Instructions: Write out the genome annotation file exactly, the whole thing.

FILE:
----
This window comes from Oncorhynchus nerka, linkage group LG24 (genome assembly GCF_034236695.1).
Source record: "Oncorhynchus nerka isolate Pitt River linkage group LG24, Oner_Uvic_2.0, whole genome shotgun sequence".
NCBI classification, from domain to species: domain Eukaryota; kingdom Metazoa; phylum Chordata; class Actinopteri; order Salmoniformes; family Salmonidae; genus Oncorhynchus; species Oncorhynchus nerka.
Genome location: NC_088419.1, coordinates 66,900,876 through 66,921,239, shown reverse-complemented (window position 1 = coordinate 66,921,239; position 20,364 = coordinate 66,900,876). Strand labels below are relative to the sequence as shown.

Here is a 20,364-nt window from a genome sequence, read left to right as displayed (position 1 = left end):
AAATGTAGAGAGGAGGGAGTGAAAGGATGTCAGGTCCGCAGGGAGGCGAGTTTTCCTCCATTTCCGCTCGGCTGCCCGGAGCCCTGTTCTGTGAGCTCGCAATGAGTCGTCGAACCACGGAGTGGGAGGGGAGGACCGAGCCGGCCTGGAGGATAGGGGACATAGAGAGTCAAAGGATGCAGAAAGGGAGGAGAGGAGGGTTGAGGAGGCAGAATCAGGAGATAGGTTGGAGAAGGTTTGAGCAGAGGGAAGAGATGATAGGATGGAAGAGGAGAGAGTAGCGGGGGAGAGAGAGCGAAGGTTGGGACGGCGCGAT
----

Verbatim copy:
This window comes from Oncorhynchus nerka, linkage group LG24 (genome assembly GCF_034236695.1).
Source record: "Oncorhynchus nerka isolate Pitt River linkage group LG24, Oner_Uvic_2.0, whole genome shotgun sequence".
NCBI classification, from domain to species: domain Eukaryota; kingdom Metazoa; phylum Chordata; class Actinopteri; order Salmoniformes; family Salmonidae; genus Oncorhynchus; species Oncorhynchus nerka.
Genome location: NC_088419.1, coordinates 66,900,876 through 66,921,239, shown reverse-complemented (window position 1 = coordinate 66,921,239; position 20,364 = coordinate 66,900,876). Strand labels below are relative to the sequence as shown.

Here is a 20,364-nt window from a genome sequence, read left to right as displayed (position 1 = left end):
AAATGTAGAGAGGAGGGAGTGAAAGGATGTCAGGTCCGCAGGGAGGCGAGTTTTCCTCCATTTCCGCTCGGCTGCCCGGAGCCCTGTTCTGTGAGCTCGCAATGAGTCGTCGAACCACGGAGTGGGAGGGGAGGACCGAGCCGGCCTGGAGGATAGGGGACATAGAGAGTCAAAGGATGCAGAAAGGGAGGAGAGGAGGGTTGAGGAGGCAGAATCAGGAGATAGGTTGGAGAAGGTTTGAGCAGAGGGAAGAGATGATAGGATGGAAGAGGAGAGAGTAGCGGGGGAGAGAGAGCGAAGGTTGGGACGGCGCGAT